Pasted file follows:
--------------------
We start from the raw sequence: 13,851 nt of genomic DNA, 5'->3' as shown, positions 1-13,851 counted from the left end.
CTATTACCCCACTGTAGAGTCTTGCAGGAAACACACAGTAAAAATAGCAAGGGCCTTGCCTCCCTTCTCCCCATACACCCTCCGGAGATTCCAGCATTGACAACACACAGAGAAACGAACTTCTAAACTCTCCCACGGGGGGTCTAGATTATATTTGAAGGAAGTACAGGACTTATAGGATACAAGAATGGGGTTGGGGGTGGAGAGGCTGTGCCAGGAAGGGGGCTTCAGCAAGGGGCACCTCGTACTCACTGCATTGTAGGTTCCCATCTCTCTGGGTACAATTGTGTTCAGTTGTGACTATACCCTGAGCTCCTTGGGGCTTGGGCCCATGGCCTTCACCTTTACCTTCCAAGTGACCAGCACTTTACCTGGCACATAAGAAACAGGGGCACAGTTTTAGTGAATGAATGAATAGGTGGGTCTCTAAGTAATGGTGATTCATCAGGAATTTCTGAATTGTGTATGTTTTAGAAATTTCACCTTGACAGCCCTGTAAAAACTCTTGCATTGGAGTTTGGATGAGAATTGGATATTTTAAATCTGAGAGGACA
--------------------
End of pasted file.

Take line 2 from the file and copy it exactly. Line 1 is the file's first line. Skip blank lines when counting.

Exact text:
CTATTACCCCACTGTAGAGTCTTGCAGGAAACACACAGTAAAAATAGCAAGGGCCTTGCCTCCCTTCTCCCCATACACCCTCCGGAGATTCCAGCATTGACAACACACAGAGAAACGAACTTCTAAACTCTCCCACGGGGGGTCTAGATTATATTTGAAGGAAGTACAGGACTTATAGGATACAAGAATGGGGTTGGGGGTGGAGAGGCTGTGCCAGGAAGGGGGCTTCAGCAAGGGGCACCTCGTACTCACTGCATTGTAGGTTCCCATCTCTCTGGGTACAATTGTGTTCAGTTGTGACTATACCCTGAGCTCCTTGGGGCTTGGGCCCATGGCCTTCACCTTTACCTTCCAAGTGACCAGCACTTTACCTGGCACATAAGAAACAGGGGCACAGTTTTAGTGAATGAATGAATAGGTGGGTCTCTAAGTAATGGTGATTCATCAGGAATTTCTGAATTGTGTATGTTTTAGAAATTTCACCTTGACAGCCCTGTAAAAACTCTTGCATTGGAGTTTGGATGAGAATTGGATATTTTAAATCTGAGAGGACA